Higher Education Quick Takes

Quick Takes

April 20, 2017

While higher education participation rates are growing worldwide, and while women are closing the participation gap, students from low-income families and from ethnic minority and indigenous groups continue to lag behind, according to a new policy paper from the United Nations Educational, Scientific and Cultural Organization.

An analysis across 76 countries found that 20 percent of the richest 25- to 29-year-olds -- and less than 1 percent of the poorest -- have completed at least four years of higher education. In the Philippines, 52 percent of the richest individuals, and 1 percent of the poorest, had completed four years of higher education. In Mongolia, 72 percent of the richest individuals, and 3 percent of the poorest, had completed four years of higher education. There are also big disparities by household wealth in certain Eastern European countries, including Bulgaria, Macedonia and Moldova.

“Looking at the average hides a lot of important information about who that average is made up of,” said Taya Owens, a research officer with UNESCO’s Global Education Monitoring Report. “Even if you look at Ukraine or the United Kingdom, which are two countries that have high average attainment rates, there’s a pretty substantial disparity between the richest and the poorest.”

The policy paper makes a series of recommendations for increasing equity and access, including through a combination of low tuition fees, need-based scholarships and income-based loans with repayments capped at less than 15 percent of monthly income, and through the development of affirmative action policies “that put equity front and center in the admissions process.”

April 20, 2017

Members of Rider University's American Association of University Professors chapter have voted no confidence in President Gregory Dell'Omo.

Faculty members are unhappy with what they called “a series of rash actions” by Dell'Omo shortly after he started at the university in 2015, as well as a decade of financial management that predates his tenure. They also criticized his leadership style as autocratic and ignoring faculty input.

Dell'Omo has been under fire for a controversial decision to have the university try to sell Westminster Choir College and rocky contract negotiations with the faculty union. He has been a controversial figure at Rider nearly since the moment he was hired, as he attempted to cut majors and jobs shortly after taking over -- although the faculty union agreed to a deal to stave off layoffs in exchange for a wage freeze and other concessions.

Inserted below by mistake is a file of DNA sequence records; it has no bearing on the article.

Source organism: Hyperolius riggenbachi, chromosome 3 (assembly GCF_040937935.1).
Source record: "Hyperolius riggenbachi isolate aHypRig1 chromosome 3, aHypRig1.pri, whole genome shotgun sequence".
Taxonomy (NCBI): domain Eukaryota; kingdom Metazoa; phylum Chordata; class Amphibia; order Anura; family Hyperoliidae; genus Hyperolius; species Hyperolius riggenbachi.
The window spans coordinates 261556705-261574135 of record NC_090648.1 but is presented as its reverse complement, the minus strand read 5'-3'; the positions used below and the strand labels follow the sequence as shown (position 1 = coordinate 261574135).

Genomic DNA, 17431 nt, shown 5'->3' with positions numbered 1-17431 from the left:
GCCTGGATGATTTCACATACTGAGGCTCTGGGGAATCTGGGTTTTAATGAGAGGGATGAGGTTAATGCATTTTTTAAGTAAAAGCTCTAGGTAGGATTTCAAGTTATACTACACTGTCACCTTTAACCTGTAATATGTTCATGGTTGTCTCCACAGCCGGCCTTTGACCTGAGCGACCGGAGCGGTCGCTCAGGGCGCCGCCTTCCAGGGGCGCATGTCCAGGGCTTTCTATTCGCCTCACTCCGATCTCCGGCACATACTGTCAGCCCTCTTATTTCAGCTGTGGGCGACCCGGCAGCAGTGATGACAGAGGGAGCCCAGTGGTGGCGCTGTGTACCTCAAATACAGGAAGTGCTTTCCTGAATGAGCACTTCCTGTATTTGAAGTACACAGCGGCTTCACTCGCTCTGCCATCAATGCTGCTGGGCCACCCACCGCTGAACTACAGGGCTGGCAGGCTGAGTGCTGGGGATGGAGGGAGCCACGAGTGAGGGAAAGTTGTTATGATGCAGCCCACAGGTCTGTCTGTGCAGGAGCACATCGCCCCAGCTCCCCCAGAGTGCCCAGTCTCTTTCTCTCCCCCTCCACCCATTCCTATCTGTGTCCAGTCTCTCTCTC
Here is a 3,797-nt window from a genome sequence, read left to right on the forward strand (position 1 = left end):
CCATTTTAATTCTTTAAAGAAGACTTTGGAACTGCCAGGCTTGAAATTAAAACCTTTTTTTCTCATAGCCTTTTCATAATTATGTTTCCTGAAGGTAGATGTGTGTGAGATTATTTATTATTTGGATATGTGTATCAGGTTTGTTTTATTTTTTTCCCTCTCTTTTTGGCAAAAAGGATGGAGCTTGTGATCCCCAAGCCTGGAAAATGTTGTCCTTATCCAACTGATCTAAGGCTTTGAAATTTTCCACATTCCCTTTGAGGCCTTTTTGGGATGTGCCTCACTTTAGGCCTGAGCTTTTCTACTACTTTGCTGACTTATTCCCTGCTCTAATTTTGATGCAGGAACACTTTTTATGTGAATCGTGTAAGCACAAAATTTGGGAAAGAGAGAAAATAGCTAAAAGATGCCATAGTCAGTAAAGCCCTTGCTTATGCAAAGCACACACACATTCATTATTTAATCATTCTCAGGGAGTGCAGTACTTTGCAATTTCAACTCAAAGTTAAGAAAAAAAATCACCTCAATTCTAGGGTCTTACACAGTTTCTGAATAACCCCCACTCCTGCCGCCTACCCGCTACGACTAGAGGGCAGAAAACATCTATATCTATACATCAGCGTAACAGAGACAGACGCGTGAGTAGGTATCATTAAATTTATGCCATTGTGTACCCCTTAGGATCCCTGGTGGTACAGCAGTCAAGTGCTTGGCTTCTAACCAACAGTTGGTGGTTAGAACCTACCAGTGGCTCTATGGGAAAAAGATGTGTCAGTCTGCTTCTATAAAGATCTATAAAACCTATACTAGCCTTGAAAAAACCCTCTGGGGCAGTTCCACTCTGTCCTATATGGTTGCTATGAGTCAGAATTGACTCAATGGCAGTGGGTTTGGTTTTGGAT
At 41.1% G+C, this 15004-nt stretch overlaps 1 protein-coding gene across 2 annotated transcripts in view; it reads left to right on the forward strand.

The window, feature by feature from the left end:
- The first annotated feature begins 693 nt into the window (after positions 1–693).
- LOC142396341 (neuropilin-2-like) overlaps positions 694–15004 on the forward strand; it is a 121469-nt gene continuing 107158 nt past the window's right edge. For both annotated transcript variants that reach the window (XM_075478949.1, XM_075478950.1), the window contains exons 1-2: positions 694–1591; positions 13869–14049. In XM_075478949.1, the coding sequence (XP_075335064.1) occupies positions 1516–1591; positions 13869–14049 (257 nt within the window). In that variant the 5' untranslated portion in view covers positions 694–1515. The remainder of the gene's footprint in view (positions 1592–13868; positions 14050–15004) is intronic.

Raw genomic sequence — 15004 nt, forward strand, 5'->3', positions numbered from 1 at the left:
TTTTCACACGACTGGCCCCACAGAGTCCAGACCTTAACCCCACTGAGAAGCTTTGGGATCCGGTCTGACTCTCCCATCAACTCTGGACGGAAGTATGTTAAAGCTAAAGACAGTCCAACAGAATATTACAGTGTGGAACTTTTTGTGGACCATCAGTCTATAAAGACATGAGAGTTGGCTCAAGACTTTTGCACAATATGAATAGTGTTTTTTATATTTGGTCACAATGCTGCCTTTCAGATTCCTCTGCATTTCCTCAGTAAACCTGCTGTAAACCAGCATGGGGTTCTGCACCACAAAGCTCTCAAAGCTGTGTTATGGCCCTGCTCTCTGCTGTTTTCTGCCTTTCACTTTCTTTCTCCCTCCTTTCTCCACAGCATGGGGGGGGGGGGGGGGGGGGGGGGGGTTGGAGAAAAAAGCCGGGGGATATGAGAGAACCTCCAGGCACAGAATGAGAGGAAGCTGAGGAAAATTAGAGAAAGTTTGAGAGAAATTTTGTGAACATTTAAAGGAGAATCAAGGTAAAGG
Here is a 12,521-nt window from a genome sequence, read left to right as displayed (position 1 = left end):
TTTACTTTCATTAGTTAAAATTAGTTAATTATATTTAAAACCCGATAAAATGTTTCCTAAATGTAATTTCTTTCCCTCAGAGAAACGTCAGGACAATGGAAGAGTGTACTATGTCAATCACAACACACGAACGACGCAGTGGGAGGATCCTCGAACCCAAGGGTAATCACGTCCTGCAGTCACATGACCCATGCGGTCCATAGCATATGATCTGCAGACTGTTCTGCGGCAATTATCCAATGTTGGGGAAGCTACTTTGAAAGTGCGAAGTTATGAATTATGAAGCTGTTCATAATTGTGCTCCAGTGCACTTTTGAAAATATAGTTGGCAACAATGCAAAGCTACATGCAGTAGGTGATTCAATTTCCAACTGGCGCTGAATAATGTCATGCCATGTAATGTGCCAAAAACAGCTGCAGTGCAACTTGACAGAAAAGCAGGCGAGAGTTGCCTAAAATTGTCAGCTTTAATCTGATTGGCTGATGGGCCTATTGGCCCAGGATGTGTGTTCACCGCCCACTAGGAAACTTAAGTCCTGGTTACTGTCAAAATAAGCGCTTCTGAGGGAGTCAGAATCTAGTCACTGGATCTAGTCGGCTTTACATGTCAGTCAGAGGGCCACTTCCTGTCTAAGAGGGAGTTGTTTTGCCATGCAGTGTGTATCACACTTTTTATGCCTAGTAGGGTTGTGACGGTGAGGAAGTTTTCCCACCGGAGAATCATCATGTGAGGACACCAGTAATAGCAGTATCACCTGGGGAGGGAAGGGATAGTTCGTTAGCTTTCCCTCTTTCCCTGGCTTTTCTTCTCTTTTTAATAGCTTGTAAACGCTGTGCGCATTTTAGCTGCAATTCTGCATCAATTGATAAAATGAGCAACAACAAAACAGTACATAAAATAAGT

The vote asks Dell'Omo to act to regain faculty members' confidence. It is the first time the AAUP at Rider, which represents 500 full- and part-time faculty members and other university employees, has voted no confidence. The vote passed with 75 percent in favor.

April 20, 2017

The National Science Board, the policy arm of the National Science Foundation, Wednesday released an interactive infographic designed to help educators, students, policy makers and business leaders understand career opportunities for those with doctorates in science, engineering and health fields. The graphic allows users to see the number of Ph.D.s working in 26 fields within academe, government and industry, and how career paths change over time. Demographic breakdowns include those by gender and ethnicity. Data on job duties and satisfaction also are available.

Geraldine Richmond, Presidential Chair of Science and professor of chemistry at the University of Oregon and chair of the board’s National Science and Engineering Policy Committee, said during a news conference that she and her colleagues believe the nation benefits from having trained scientists working in all sectors of the economy, and that the graphic will hopefully shed light on the “wide variety of career paths” scientists may pursue. Data are taken from the National Survey of Doctorate Recipients, 1993 to 2013. Key findings include that more than half of science, engineering and health doctorates are employed outside academe within 10-14 years of graduating -- and that’s been true for more than 20 years. Some 90 percent of respondents report job satisfaction 15 years or more after getting their Ph.D.s. The majority of recent doctoral graduates engage in research and development, regardless of employment sector, while their more senior counterparts engage in other activities, such as management.